[Figure 2]
Figure 2
Analytical size-exclusion chromatography. Chromatograms of OsUAM2 (blue) and molecular-weight standards (red). The peaks are annotated with the known (molecular-weight standards: thyroglobulin, 679 kDa; γ-­globulin, 158 kDa; ovalbumin, 44 kDa; myoglobin, 17 kDa; vitamin B12, 1.35 kDa) or calculated (OsUAM2, 48.7 kDa) molecular weights. The insert shows the standard curve used for column calibration.

To further probe the conformational features of OsUAM2, and possibly identify stable subdomain(s) that could potentially yield higher quality crystals, we subjected purified OsUAM2 to limited proteolytic digestion. Intermediate digestion preserving a number of species up to 30 kDa was readily achieved. Two predominant bands with apparent molecular weights of approximately 25 and 18 kDa were speculated to represent two subdomains of the full-length protein (Fig. 3[link]a). These were analysed by N-terminal sequencing, which showed that both bands originated from overlapping N-terminal fragments of different lengths and thus did not represent distinct, stable subdomains (data not shown).

[Figure 3]
Figure 3
Limited proteolysis of OsUAM2 in the absence (a) and presence (b) of DTT with varying mass ratios of subtilisin to OsUAM2. The arrows on the right indicate the migration length of full-length OsUAM2, while the arrows on the left indicate the two dominant digestion products that were shown to represent overlapping digestion products by N-terminal sequencing.

Varying the salt concentration between 100 and 500 mM did not alter the proteolytic digestion pattern. In contrast, adding DTT to the digestion mixture enhanced digestion significantly (Fig. 3[link]b). DTT-mediated removal of a structural metal ion could possibly explain this effect, since rice UAMs have been shown to require Mn2+ for activity (Konishi et al., 2007[Konishi, T., Takeda, T., Miyazaki, Y., Ohnishi-Kameyama, M., Hayashi, T., O'Neill, M. A. & Ishii, T. (2007). Glycobiology, 17, 345-354.]). However, many enzymes with nucleotide substrates, including glycosyltransferases such as the UAMs, require Mg2+ or Mn2+ for activity, and these ions have been shown to interact with the nucleotide diphosphate group in the active site, with no role in the structural integrity of the protein itself implied (Lairson et al., 2008[Lairson, L. L., Henrissat, B., Davies, G. J. & Withers, S. G. (2008). Annu. Rev. Biochem. 77, 521-555.]). This, together with the facts that we have an excess of Mg2+ in the proteolysis buffer (5 mM MgCl2 to 1 mM DTT) and that OsUAM2 remains soluble in the presence of DTT during size-exclusion chromatography (see below), makes the removal of a structural metal ion a less likely explanation. Rather, we believe the observed DTT-mediated proteolytic sensitivity can be attributed to the reducing activity of DTT. Subtilisin (the protease) and OsUAM2 contain zero and seven cysteines, respectively, thus indicating that the observed effect reflects the reduction of one or more protective disulfide bridges in OsUAM2. While disulfide bridges in cytosolic proteins might be rare, the Protein Data Bank currently contains the structures of seven unique cytosolic A. thaliana proteins with at least one disulfide brige (http://www.rcsb.org; Berman et al., 2000[Berman, H. M., Westbrook, J., Feng, Z., Gilliland, G., Bhat, T. N., Weissig, H., Shindyalov, I. N. & Bourne, P. E. (2000). Nucleic Acids Res. 28, 235-242.]).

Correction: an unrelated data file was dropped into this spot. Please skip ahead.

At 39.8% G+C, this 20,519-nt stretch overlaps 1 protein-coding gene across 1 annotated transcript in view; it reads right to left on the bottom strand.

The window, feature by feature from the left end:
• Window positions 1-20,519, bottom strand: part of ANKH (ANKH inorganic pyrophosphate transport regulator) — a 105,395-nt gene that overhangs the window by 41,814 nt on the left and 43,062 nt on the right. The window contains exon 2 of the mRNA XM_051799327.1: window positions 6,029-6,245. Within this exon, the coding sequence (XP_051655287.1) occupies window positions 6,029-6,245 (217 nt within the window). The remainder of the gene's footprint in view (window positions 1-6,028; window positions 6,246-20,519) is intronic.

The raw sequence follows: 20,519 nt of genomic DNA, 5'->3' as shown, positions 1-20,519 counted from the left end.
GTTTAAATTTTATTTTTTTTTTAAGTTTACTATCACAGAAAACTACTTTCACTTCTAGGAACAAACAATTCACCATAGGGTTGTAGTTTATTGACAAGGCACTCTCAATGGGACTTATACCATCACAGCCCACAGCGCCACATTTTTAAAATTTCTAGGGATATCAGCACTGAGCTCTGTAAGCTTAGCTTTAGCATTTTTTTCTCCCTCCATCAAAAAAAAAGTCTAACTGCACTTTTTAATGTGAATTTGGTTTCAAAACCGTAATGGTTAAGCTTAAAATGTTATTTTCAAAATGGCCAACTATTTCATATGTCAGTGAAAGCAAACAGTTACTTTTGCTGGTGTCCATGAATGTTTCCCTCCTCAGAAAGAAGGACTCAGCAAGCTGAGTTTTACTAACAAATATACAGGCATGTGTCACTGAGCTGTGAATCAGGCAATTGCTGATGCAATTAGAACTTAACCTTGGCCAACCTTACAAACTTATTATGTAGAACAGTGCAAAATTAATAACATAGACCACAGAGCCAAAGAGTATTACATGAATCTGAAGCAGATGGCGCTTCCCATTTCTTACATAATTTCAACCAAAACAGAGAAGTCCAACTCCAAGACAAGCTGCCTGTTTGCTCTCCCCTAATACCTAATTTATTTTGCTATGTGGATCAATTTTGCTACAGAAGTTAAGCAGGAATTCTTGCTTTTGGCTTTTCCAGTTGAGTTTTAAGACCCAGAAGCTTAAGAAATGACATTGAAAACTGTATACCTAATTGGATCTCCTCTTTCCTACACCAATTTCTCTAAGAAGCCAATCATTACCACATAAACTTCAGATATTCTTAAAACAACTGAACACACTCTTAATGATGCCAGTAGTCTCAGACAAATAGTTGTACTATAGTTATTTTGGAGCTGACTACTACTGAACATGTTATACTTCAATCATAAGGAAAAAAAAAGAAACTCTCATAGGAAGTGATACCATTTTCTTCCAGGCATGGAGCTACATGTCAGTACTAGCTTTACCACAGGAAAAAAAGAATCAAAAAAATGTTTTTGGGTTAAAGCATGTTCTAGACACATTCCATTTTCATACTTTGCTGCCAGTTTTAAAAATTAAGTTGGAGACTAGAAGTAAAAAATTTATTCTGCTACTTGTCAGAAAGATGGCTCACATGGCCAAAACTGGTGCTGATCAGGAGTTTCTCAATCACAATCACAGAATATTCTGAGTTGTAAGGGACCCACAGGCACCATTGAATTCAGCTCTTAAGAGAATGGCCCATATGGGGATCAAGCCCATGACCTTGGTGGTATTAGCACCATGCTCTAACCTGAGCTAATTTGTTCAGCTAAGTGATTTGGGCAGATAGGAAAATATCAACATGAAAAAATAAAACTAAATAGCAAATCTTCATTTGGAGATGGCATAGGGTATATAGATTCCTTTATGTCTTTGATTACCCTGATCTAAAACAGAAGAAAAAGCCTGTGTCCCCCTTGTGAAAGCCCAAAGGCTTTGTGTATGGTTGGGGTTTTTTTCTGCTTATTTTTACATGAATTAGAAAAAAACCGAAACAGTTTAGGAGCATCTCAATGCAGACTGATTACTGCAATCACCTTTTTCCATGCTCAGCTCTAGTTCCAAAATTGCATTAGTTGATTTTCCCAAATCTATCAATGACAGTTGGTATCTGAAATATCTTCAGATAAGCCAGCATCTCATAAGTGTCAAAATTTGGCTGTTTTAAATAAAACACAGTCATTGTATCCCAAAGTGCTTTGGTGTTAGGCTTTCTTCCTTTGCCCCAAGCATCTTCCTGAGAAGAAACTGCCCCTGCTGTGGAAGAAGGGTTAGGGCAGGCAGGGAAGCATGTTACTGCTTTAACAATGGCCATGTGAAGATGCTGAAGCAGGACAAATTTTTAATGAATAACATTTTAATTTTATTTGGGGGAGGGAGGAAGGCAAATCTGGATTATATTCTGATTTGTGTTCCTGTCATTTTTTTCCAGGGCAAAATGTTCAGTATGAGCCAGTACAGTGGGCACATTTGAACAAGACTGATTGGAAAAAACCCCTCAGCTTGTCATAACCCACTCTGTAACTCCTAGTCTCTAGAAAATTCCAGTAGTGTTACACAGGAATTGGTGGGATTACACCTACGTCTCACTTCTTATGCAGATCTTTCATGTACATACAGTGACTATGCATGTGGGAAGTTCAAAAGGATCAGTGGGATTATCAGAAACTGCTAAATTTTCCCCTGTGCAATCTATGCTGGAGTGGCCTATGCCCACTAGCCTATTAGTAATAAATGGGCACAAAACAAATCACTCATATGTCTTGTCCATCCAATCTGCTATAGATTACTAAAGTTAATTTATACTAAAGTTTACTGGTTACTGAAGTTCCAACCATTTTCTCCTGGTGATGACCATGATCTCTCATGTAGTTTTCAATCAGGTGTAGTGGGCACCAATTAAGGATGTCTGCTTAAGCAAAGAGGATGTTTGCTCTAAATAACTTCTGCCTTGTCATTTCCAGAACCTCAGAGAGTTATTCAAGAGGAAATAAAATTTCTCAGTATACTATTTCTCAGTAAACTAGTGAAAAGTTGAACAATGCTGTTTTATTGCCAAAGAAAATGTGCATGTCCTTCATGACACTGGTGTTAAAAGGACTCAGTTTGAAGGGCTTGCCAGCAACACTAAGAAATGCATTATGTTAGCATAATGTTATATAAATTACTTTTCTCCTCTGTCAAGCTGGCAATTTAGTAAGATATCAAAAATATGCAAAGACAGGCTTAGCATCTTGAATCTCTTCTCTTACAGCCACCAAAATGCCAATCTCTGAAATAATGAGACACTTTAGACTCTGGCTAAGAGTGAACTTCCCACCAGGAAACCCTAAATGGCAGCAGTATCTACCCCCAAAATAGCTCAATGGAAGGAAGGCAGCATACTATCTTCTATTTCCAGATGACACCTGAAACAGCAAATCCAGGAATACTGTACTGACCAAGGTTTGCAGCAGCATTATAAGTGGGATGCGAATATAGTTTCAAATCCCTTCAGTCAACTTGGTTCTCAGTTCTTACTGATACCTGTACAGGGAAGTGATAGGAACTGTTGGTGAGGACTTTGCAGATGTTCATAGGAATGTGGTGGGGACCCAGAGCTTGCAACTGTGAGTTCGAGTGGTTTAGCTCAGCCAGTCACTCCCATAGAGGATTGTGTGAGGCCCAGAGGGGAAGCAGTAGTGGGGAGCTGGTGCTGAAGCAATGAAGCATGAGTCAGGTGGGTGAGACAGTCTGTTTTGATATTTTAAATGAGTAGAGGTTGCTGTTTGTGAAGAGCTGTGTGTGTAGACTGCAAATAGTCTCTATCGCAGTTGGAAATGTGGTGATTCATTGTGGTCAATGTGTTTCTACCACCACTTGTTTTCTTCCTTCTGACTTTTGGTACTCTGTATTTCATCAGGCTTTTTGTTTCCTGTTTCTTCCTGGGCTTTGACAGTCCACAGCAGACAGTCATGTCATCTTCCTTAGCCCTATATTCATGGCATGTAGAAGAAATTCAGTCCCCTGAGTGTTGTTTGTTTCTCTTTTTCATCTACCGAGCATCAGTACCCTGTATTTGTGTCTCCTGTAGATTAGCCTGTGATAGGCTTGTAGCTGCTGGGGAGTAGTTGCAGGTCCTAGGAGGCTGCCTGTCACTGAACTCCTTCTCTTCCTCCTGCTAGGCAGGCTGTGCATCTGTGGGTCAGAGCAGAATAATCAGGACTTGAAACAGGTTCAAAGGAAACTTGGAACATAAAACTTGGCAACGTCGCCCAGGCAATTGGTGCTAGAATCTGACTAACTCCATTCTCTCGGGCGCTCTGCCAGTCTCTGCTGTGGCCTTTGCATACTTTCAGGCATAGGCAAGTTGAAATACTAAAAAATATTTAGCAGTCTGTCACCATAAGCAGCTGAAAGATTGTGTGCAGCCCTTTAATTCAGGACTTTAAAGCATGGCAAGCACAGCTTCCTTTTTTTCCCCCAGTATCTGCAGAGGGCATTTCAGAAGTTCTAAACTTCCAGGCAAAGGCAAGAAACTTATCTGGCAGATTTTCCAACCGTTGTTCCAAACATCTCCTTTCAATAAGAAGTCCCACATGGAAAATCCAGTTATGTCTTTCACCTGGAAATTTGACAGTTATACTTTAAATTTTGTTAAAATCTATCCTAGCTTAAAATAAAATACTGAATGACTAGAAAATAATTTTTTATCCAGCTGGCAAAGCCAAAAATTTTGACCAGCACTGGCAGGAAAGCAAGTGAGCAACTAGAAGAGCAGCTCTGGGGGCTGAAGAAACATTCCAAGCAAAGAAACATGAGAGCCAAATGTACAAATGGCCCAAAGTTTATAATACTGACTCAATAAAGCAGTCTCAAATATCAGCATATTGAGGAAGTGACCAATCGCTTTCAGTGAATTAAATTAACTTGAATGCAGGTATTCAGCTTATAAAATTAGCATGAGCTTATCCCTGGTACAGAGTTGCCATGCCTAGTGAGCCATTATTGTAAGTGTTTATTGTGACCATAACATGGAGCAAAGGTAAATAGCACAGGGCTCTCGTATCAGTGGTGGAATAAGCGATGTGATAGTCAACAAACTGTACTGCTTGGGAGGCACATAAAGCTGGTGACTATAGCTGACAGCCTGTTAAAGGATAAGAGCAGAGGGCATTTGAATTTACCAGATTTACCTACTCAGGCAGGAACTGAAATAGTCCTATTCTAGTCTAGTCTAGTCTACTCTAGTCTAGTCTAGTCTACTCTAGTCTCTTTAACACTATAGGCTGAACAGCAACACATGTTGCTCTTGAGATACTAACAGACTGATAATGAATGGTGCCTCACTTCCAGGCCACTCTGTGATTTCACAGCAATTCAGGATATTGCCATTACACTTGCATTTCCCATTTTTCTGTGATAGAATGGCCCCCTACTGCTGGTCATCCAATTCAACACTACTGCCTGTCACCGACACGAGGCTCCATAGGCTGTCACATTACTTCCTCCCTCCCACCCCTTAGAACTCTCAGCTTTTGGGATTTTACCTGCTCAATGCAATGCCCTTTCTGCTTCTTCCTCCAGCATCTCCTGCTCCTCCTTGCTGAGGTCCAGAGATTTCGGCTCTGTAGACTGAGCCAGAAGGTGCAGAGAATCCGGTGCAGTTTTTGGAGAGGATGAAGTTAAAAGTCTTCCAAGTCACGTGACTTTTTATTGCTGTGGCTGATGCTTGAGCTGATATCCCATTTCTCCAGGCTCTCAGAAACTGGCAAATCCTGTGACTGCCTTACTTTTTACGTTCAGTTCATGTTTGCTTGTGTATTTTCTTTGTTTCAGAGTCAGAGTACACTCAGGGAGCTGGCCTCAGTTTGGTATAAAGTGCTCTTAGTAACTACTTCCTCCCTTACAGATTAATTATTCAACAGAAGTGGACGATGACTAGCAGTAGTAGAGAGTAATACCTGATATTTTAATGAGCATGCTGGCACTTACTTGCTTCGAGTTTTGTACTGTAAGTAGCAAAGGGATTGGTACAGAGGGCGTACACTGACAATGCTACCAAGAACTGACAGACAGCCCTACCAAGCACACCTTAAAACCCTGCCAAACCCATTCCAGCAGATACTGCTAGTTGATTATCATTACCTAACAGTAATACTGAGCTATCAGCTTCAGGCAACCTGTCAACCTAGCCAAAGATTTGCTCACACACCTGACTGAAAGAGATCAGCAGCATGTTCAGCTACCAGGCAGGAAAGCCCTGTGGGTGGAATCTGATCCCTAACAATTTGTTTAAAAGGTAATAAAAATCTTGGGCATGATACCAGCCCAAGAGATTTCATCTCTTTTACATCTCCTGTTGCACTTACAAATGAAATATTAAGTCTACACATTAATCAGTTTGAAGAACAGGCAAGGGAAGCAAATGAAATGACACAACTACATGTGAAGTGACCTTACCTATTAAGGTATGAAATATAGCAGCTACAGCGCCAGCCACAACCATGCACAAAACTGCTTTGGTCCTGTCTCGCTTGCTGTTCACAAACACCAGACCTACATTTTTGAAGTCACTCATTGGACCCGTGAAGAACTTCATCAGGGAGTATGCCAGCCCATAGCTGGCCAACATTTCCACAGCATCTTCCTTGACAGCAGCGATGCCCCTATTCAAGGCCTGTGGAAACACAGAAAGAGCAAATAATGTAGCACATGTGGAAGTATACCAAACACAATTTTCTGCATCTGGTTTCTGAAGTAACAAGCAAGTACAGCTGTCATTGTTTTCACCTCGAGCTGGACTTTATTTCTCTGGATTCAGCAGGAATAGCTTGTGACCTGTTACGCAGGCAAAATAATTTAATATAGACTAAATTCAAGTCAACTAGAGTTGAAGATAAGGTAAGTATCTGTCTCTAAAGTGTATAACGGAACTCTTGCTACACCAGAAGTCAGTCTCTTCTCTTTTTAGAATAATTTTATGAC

To investigate whether the disulfide bridge(s) is/are intermolecular or intramolecular, we revisited size-exclusion chromatography. The initial analysis had indicated that OsUAM2 is monomeric in solution, but OsUAM2 did elute a little faster than expected, corresponding to a slightly higher molecular weight than the monomer (48.7 kDa compared with 40.1 kDa). However, on adding DTT to the protein preparation and the size-exclusion running buffer we observed no shift in elution volume (data not shown). This led us to conclude that the seven cysteines in the OsUAM2 amino-acid sequence form at least one intramolecular disulfide bridge that partially shields the protein from proteolytic digestion. Whether this disulfide bridge is native or a result of the purification procedure cannot be determined.

Acknowledgements

We thank Miguel Vega-Sanchez for providing the rice tiller cDNA for cloning.

Funding information

This work was part of the DOE Joint BioEnergy Institute (http://www.jbei.org) supported by the US Department of Energy, Office of Science, Office of Biological and Environmental Research through contract DE-AC02-05CH11231 between Lawrence Berkeley National Laboratory and the US Department of Energy.

References

First citationAceti, D. J. et al. (2015). J. Struct. Funct. Genomics, 16, 67–80.  CrossRef CAS PubMed Google Scholar